Hmm. I always like the end (especially if I know what’s going on), because I’m wrapping it all up and it means I’m finally done. Dialogue, though, anywhere in the book, is my favorite.
7. What are your writing habits? Is there a specific snack you eat? Do you listen to music? What time of day do you write best? Feel free to show us a picture of your writing space!
This is a long question. Well, I have developed a habit of fitting in some writing while I’m waiting for physics lecture to start; I can usually get in 500 words or so that way. My usual writing space is just my bed, so I won’t bother to photograph that (my desk has a fish tank and a gerbera daisy on it, so). Honestly, I write best on weekends; weekdays after I get home from school, I’m sometimes quite exhausted. So I try to catch up (and miserably fail) on the weekends.
8. How private are you about your novel while you’re writing? Do you need a cheer squad or do you work alone?
In general, I’m fairly private about my writing, although I find I am sharing more and more on this blog. I always brainstorm and share snippets with my best friend and fellow writer, though. And sometimes I rant at my brother, too (sorry).
9. What keeps you writing even when it’s hard?
That usually comes down to this: “I’m sick of schoolwork!” XD But also, I’m a very highly driven person (at least most of the time), and I know if I never finish the book, I’m not going to have a writing career, am I? So I keep going.
10. What are your top 3 pieces of writing advice?
Hmm, good question. A positivity thing that I’ve learned is that, no matter what, this is the best book you’ve ever written, because you’re always getting better. I think of that when I’m in a perfectionistic mood. I also love the advice that reading makes you a better writer. It’s true, and it’s an excuse to read, right? And lastly, it is good to finish the book like I said above, or you don’t have anything to seek publication with. It just seems logical to me.
What do you think? Have you done this link-up? Are you going to? (If you have, put your link in the comments so I can read it!) How is your book coming? What did you think of my first line? What are your top three pieces of writing advice? Tell me in the comments!
This month, in lieu of a book review, I have a movie review, since a) I loved this movie and b) I haven’t read a book recently to review . . . oops. *ahem* And movies are stories, too, right? I figure it’s good to do something different once in a while.
Information for Readers Viewers:
Genre: Science Fiction/Action-Adventure
Age Level Rating: PG-13
Extreme Content? Yes; there’s quite a bit of violence, including one torture-ish scene my family fast-forwarded through, and some swearing. Also, one character is gay, but it’s fairly subtle.
The Story: After visiting the new Starbase, Yorktown, the starship Enterprise responds to a distress call that leads them into a nebula–and under attack by a fleet of small alien ships that tear the Enterprise to pieces. Destroyed, and with most of her crew captured, the Enterprise crash-lands on a nearby planet. Now Kirk (Chris Pine), Chekov (Anton Yelchin), Doctor “Bones” McCoy (Karl Urban), Spock (Zachary Quinto), and Scotty (Simon Pegg), split up, must find a way to free the rest of their crew and stop the nefarious Krall (Idris Elba), who is behind the Enterprise‘s destruction, from wreaking havoc on the Federation.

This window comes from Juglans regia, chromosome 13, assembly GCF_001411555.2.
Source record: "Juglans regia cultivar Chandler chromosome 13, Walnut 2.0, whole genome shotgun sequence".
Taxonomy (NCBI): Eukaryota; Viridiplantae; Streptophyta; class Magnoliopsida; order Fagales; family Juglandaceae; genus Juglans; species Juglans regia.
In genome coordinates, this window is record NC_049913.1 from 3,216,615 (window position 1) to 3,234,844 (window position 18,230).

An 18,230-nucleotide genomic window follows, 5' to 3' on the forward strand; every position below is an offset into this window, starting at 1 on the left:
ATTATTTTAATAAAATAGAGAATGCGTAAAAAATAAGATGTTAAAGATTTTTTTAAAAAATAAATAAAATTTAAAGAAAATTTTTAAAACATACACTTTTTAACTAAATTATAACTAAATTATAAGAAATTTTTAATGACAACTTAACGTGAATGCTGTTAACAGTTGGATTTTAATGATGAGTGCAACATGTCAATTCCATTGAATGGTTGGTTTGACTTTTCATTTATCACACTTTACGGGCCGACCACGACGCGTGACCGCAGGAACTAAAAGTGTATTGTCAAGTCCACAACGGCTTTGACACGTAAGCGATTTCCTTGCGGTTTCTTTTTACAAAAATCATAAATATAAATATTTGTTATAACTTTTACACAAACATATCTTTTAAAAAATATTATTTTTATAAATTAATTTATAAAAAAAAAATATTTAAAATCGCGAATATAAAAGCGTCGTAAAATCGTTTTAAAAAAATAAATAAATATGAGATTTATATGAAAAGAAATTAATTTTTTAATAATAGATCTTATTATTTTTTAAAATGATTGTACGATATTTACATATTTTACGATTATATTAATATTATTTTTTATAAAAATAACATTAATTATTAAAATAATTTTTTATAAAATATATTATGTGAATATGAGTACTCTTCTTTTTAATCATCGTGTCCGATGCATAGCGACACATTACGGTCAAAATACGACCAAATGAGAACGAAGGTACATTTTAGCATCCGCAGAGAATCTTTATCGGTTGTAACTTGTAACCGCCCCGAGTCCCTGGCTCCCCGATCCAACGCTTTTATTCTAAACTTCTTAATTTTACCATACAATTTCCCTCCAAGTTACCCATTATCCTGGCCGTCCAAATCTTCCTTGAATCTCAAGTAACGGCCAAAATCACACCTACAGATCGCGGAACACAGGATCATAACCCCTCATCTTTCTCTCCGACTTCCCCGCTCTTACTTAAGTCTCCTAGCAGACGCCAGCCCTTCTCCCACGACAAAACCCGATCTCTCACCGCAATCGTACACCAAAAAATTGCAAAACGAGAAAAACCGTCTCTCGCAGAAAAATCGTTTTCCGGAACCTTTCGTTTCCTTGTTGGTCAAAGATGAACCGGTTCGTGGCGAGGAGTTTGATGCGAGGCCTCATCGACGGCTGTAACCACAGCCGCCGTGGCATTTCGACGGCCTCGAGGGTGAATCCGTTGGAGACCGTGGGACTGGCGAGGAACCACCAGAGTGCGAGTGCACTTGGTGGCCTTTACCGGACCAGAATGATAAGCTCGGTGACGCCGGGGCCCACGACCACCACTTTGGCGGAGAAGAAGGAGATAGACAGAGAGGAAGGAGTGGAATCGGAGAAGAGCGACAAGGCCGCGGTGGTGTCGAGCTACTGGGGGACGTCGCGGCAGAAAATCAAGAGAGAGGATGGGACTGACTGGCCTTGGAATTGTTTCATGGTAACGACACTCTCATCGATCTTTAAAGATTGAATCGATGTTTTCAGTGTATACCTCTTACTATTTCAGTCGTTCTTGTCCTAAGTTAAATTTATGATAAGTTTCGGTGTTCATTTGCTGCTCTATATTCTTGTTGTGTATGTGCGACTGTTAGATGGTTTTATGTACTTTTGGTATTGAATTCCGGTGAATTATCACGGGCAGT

The Characters: There are a lot of the same characters as in the first two alternate-universe Star Trek movies, like Kirk, Spock, Bones, Chekov, Sulu, Uhura, and of course, Scotty. There are also some new characters, mainly Krall and Jaylah (Sofia Boutella), a marooned alien girl who befriends Scotty. All of them were well-developed and well-rounded, and most had major parts to play in the film. Initially, I thought Krall was a bit of a stereotypical pure-evil villain, but that changed near the end, which made a nice twist. I also really liked Jaylah (let’s face it, I’m a sucker for woman warrior characters), and the rest of the crew, but as always, Scotty was my favorite. He always has the best dialogue and the funniest reactions to things, and Simon Pegg does such a good job. I just love Scotty. 🙂
The Writing (and Filmmaking): I’m not much of a film critic, but I thought this film, like the first two in the series, was beautifully done. The computer-generated sequences are really nice, and the filmography (I think that’s the term) just sucks you in. It’s quite engrossing to watch.
The writing, too, was excellent. My little writer brain got all excited watching this movie, because I kept noticing foreshadowing and plot twists and payoffs on earlier foreshadowing and things like that. Plus, the dialogue was on point, and I didn’t feel there was too much infodumping in the form of contrived dialogue. It was just really satisfying to see the story unfold.
Overall:Star Trek: Beyond was a really good movie. Definitely recommended! (And watch out for future movie reviews! I rather like this format. . . .)
Have you seen Star Trek: Beyond? What did you think of it? Who was your favorite character? If you haven’t seen it, do you think you will? Tell me in the comments!